How To Begin Prepping

March 2, 2012 by  
Filed under Survival Guides

survival guySo it’s time. You’re convinced. You know you need to prep…but where do you start? Beginning prepping is like a train. It’s har to get started but once it’s rolling it’s hard to quit! Everyone succesful at prepping has started from somewhere, and that somewhere is usually a bug out bag or maybe a victory garden.  For most taking care of your basics is the best place to start, but before you can understand what bacis you will need you should consider the following.

How Long And What For

How long you prep for obviously affects what you stock, and how much of it you stock. So does your reason for prepping. Those getting ready for a economical collapse would have little use for a Faraday Cage, for example. Nor would prepping for a long term senerio with only a weeks worth of water do you much good.

All the things you could possibly prep for is so varied that it’s impossible to cover them all in this article. If you have a particular scenario in mind I recommend you read more about what others are doing to prepare for it and add the extra things you may need to a basic starter plan.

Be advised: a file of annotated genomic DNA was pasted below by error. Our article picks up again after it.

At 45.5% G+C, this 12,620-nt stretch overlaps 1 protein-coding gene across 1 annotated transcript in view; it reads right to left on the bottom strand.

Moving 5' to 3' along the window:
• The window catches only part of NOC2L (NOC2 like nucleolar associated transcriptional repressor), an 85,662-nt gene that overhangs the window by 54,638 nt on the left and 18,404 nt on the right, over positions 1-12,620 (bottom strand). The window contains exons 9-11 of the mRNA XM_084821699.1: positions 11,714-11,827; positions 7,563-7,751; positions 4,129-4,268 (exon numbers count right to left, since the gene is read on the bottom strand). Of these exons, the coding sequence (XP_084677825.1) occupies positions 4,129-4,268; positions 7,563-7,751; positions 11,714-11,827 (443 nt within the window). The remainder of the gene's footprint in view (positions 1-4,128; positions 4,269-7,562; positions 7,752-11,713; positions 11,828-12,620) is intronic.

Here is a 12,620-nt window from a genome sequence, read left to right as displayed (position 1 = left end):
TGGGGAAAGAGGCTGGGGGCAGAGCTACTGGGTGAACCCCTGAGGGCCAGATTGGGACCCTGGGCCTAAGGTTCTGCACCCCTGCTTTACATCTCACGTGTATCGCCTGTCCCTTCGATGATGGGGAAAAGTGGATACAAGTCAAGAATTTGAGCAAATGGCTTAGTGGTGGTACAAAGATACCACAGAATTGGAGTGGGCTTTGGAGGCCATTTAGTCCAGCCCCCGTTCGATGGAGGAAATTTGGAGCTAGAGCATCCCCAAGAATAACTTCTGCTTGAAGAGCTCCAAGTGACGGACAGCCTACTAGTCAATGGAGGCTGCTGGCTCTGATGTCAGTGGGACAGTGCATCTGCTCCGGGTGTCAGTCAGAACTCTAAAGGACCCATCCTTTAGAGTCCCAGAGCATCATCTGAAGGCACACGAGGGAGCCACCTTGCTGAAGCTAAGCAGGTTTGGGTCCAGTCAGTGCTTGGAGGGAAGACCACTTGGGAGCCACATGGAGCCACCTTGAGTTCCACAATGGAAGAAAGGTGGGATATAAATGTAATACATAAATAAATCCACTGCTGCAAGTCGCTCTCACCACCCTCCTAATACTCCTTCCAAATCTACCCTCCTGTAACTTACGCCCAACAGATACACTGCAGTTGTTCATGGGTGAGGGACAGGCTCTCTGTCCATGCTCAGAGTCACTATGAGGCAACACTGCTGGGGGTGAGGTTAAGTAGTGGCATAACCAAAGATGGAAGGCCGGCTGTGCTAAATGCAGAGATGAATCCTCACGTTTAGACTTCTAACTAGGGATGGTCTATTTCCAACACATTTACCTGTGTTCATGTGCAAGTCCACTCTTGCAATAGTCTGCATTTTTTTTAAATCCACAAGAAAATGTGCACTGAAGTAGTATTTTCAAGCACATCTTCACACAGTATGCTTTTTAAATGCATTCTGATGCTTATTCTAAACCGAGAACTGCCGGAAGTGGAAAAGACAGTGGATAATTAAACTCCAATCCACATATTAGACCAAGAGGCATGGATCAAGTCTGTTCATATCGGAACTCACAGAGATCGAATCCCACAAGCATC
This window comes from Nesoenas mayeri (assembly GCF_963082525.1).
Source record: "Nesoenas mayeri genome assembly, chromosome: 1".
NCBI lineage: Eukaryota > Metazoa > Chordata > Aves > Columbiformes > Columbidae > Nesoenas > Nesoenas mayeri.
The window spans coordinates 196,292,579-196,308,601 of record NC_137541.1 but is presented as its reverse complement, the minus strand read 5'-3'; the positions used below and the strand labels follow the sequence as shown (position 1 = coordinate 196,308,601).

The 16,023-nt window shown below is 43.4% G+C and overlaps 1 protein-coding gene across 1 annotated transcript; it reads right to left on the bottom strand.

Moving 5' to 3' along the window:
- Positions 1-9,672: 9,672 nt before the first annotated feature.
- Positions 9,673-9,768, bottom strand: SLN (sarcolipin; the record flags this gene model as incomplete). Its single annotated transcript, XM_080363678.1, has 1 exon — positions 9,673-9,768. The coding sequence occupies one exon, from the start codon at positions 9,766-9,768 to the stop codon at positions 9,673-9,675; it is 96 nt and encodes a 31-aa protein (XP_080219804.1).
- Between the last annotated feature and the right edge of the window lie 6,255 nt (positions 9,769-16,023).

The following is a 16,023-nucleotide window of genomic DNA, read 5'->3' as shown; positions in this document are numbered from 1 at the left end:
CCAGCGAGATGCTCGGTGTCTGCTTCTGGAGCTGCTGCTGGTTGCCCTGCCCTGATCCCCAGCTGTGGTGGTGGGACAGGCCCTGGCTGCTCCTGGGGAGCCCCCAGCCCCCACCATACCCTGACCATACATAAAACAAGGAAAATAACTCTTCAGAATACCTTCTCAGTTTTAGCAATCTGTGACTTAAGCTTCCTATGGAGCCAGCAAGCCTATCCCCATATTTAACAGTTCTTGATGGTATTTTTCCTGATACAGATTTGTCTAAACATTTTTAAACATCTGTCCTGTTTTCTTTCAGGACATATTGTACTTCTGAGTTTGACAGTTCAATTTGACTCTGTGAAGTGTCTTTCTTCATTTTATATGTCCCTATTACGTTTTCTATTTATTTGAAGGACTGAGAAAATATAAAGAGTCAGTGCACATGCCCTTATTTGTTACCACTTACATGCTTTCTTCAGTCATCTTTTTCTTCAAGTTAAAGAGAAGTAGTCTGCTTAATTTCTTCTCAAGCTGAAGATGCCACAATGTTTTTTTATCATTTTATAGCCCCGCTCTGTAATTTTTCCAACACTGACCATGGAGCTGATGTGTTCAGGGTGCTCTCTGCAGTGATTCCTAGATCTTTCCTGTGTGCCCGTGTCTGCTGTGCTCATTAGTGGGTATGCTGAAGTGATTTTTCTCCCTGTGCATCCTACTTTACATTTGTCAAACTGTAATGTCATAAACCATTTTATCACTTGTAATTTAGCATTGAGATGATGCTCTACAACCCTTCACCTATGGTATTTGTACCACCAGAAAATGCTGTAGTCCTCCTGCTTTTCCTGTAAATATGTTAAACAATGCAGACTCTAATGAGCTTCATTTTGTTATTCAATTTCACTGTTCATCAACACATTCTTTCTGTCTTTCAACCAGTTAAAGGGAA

Thankfully determining how long you sould prepare is much easier (sorta). There are a lot of guidelines and well laid out plans for each timeframe. Here are the most popular ones.

72 hours – This is the start for most. Your best bet for any 72 hour event is a Bug Out Bag. Most start here and expand as needed.

2 weeks – At this point you basically want to make sure you have enough water and food to last over and above the contents of your BOB. Most natural disasters fall into this catagory.

1 month – Again, this is mostly more water and food over and above a BOB, but you should also include a way to Cook Your Food and Heat Your Home without power. Get foods that can be easily prepared with very little clean up.

 6 months – Now you are into long-term preps. You will want to Build A Stockpile of food as well as Have Enough Water on hand for everyone. Also consider Becoming More Self-Sufficient in case whatever event you are planning for last longer than expected.